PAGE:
People With Power Quickly Became Free Coworking and Charging Stations

  • ShareDesk, a company that usually charges to connect people with available office space, placed people all over the city for free. Their site was getting flooded with startups looking for a place to work but most offices on their site were already at capacity. Rather than sit idle, they began manually making calls to anyone they could think of, even companies who weren’t members. Slowly they began finding available places, but rather than post them on their own site, they posted them on Noel’s SandyCoworkingMap. As CEO Kia Rahmani said, “It’s not about profit, it’s about helping other people out, and pooling resources is the fastest way to do that.”
  • Some people are even opening up their homes.  According to Kia, people were even willing to open up their homes to help, while others set up free charging stations.
  • Bigger offices like Headhunter Labs are taking in as many companies as they can fit. Once CEO Josh Holtzman saw O’Donnell’s #sandycoworking tweet he let everyone know he had available space. While Headhunter labs is an incubator for startups in the recruiting space, he housed over 7 NYC startups ranging from mobile apps like GroupMe (group text messaging), Percolate (intelligent content creation platform), and others including Basta, PlaidPoptipReadmillHomply and Gin Lane.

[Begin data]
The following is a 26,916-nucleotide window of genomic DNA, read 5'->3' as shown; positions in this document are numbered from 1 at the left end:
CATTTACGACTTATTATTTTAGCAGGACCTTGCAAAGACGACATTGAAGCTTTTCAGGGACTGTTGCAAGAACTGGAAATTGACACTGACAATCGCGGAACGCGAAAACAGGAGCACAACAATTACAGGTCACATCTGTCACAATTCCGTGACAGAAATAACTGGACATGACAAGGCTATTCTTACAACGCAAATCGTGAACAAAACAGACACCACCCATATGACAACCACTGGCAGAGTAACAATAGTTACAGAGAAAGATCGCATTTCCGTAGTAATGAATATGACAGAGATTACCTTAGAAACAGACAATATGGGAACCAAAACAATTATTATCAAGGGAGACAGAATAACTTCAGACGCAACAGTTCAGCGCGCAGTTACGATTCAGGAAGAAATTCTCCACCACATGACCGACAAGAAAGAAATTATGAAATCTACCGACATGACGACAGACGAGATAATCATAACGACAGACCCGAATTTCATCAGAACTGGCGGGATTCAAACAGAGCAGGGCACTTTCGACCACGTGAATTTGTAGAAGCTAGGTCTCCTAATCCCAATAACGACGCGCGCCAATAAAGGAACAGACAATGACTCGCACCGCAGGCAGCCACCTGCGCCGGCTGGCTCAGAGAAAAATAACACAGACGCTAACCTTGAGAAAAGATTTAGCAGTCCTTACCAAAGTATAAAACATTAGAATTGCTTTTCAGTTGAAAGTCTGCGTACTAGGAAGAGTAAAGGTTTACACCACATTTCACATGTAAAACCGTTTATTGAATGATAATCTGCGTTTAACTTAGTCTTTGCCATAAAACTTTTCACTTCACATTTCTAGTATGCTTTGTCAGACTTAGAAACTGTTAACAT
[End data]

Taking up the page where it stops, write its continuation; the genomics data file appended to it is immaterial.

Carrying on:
• @davidkyang and @coalition4qns set up a pop up coworking space in Queens
    • Silicon Valley Bank provided over 20 desks for people in Manhattan
    • Dumbo Startup Lab hosted people all day for those stranded in Brooklyn without power

Even Outside of NYC Startups Are Helping Any Way They Can

Perhaps most inspiring of all has been all the startups outside of NYC who have been eager to help any way they can.

Airbnb Fee Waived
  • Airbnb waived its fees for both renters and hosts on all properties located in areas hit by Hurricane Sandy, including NYC and Long Island.
  • Zaarly created a pop-up shop that allows users to purchase local services for NYC residents in need.
  • Gilt City is donating 30% of all profits from sales on its NYC page to the Red Cross Hurricane Relief.

Most of My Friends (Not in the Tech Industry) Were Sh*t Out of Luck

More than anything else, I was amazed by how the tech industry reacted compared to other industries. Others didn’t even came close. I have friends in every industry from finance to advertising, and most of them were stuck without internet, power or a place to work. Even the stock exchange was closed.  They were helpless as day after day passed and more and more work piled up. Most of them weren’t even able to reach their bosses. While I had strangers reaching out making sure I had everything I needed, they were on their own.

I think that’s what made me most proud to be part of the tech community.

Conclusion: We Are Lucky to Work in Such a Caring Community

If nothing else, these stories highlight the truly unique, collaborative culture that define startup culture.